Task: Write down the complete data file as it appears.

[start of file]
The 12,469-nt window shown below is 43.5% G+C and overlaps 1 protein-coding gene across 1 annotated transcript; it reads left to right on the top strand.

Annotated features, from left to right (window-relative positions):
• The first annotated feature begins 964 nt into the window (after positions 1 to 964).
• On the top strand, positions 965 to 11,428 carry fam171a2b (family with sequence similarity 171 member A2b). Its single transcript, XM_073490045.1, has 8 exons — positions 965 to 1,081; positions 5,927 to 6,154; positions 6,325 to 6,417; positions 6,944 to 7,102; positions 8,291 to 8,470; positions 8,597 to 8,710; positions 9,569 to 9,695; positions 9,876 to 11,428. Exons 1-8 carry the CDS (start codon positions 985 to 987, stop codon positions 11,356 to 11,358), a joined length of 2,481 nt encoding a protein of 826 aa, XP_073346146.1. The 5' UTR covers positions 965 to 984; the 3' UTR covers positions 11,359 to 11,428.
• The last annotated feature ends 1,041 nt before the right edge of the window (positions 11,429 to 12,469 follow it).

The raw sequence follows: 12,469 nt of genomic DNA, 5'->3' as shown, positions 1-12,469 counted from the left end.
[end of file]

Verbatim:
The 12,469-nt window shown below is 43.5% G+C and overlaps 1 protein-coding gene across 1 annotated transcript; it reads left to right on the top strand.

Annotated features, from left to right (window-relative positions):
• The first annotated feature begins 964 nt into the window (after positions 1 to 964).
• On the top strand, positions 965 to 11,428 carry fam171a2b (family with sequence similarity 171 member A2b). Its single transcript, XM_073490045.1, has 8 exons — positions 965 to 1,081; positions 5,927 to 6,154; positions 6,325 to 6,417; positions 6,944 to 7,102; positions 8,291 to 8,470; positions 8,597 to 8,710; positions 9,569 to 9,695; positions 9,876 to 11,428. Exons 1-8 carry the CDS (start codon positions 985 to 987, stop codon positions 11,356 to 11,358), a joined length of 2,481 nt encoding a protein of 826 aa, XP_073346146.1. The 5' UTR covers positions 965 to 984; the 3' UTR covers positions 11,359 to 11,428.
• The last annotated feature ends 1,041 nt before the right edge of the window (positions 11,429 to 12,469 follow it).

The raw sequence follows: 12,469 nt of genomic DNA, 5'->3' as shown, positions 1-12,469 counted from the left end.